5 ways flood insurance may soak you
As Tropical Storm Isaac heads toward New Orleans, many homeowners are reading the fine print on their coverage plans. Make sure you don't get any unpleasant surprises after Isaac is gone.
Updated at 4:09 p.m. ET on Aug. 27, 2012.
This post comes from Margarette Burnette at partner site Insurance.com.
As Tropical Storm Isaac heads toward the Gulf Coast, millions of homeowners are scrambling to figure out whether they have the proper flood insurance. Others are breathing a little easier, secure in the knowledge that they've already purchased coverage.
But even if you have flood insurance, you could be in for a post-storm surprise. Here are five circumstances where flood insurance might not protect you.
1. Flooding occurs within 30 days of a new policy
Flood insurance policies have a 30-day waiting period. So if you haven't bought coverage already, you'll just have to hope for the best as Isaac, expected to reach hurricane strength, passes through.
"We always encourage people to educate themselves on what their home's risk might be, and talk to their insurance agent well before there's a storm on the horizon or any type of flooding situation (that) would come up," says Christina Loznicka, a spokeswoman for Allstate Insurance in Northbrook, Ill.
There is an exception to the 30-day rule, and that's if the policy is issued as part of a lender requirement for a new mortgage or home refinancing, says Rachel Racusen, a spokeswoman for the Federal Emergency Management Agency.
In those cases, the new policy connected with the lender requirement is effective at the time of the loan closing as long as the flood insurance application and payment of the full premium are executed before the closing, she says.
Once a flood insurance policy goes into effect, it lasts for one year, provided that it's not terminated, Racusen says. (Post continues below.)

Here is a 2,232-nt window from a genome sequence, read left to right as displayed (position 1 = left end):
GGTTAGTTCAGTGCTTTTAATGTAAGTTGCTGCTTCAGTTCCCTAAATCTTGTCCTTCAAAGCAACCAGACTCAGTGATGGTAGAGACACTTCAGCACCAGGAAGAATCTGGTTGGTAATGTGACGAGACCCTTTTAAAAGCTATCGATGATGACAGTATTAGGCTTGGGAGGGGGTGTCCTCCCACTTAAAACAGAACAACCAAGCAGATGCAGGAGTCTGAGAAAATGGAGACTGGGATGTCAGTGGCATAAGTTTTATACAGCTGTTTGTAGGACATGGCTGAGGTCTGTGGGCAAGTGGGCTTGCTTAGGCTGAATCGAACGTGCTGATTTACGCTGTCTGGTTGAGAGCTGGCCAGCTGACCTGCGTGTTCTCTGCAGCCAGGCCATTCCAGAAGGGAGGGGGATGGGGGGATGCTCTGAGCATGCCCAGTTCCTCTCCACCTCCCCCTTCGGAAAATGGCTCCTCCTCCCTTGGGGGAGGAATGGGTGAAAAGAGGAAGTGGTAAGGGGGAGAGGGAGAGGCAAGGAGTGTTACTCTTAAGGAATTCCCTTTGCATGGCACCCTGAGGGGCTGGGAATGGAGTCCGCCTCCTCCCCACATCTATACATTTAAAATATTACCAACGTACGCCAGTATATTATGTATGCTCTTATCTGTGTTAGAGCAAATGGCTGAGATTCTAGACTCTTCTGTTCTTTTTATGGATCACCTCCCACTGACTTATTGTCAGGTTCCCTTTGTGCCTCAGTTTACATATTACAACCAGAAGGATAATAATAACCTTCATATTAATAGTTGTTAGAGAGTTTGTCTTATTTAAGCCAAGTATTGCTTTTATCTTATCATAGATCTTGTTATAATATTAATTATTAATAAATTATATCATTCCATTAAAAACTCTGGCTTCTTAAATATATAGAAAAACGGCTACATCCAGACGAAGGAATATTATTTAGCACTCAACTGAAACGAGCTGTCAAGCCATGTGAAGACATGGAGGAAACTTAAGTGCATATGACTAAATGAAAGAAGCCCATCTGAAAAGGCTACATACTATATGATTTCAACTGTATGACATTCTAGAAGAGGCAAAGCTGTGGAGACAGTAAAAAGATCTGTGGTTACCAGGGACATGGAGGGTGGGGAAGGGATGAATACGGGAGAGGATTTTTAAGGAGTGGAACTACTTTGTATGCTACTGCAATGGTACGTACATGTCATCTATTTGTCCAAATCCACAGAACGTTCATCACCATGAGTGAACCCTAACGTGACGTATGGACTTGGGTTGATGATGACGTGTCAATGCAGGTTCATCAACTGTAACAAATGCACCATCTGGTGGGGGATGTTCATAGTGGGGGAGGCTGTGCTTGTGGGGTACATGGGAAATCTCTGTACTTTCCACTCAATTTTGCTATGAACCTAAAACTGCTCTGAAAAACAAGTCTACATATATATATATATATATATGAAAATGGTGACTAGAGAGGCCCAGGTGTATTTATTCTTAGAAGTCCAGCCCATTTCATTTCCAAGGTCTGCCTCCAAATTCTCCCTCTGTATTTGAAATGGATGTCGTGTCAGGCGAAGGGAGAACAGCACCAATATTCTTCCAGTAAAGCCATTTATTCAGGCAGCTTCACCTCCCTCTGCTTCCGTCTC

2. You have building losses above $250,000
A standard home insurance policy does not cover floods, but you have the option of buying federally backed flood insurance if your community participates in the National Flood Insurance Program, which is administered by FEMA.
However, under NFIP, "building property coverage" is capped at $250,000, Racusen says. Likewise, NFIP has a limit of $100,000 in coverage for the contents of a home.
If your house or the property in it is valued at more than those limits, you could be at risk of being underinsured.
To protect yourself and your belongings, it's important to determine if you need additional coverage, Loznicka says. "Ask your insurance agent if you're eligible to purchase excess flood insurance, which is offered by private insurers," she says.
Such policies can provide up to several million dollars of extra coverage. Policyholders must first purchase NFIP coverage before they can buy the extra coverage, Loznicka says.
"The (NFIP) premiums average $540 a year for $100,000 worth of building coverage," she says.
Excess flood insurance, which has widely varying premium rates, would be an additional charge. Homeowners can learn more details at Floodsmart.gov.
3. You've made improvements to your basement
Under NFIP guidelines, a basement is defined as any area of a building that has its floor below ground level on all sides, says Racusen.
The "building property coverage" part of flood insurance covers some portions of a basement from flood damage, such as foundation walls, drywall for walls and ceilings, furnaces and hot water heaters.
You can also purchase "property contents coverage" to protect items such as a washer, dryer or food freezer in the basement, Racusen says.
However, neither aspect of flood insurance covers cosmetic improvements to basements. So if Isaac-related flooding damages new furniture or carpeting, it will not be covered. Neither will damage to things like new sinks or bathtubs.
In the event of a flood, a standard homeowners insurance policy won't cover those damages either, Racusen says, so you'll likely have to pay out of pocket to replace them.
4. Your landscaping is damaged
Flood insurance covers damage to buildings, but it won't pay for damage to surrounding areas, Racusen says. That means plants, trees, shrubs and other items beyond the perimeter walls of a home are not insured, she says.
5. You need temporary living expenses
If your home is uninhabitable after Isaac because of a flood loss, your policy generally won't cover temporary housing expenses. This is why it's important to set aside savings to pay for unexpected expenses -- such as short-term housing -- that aren't insured.
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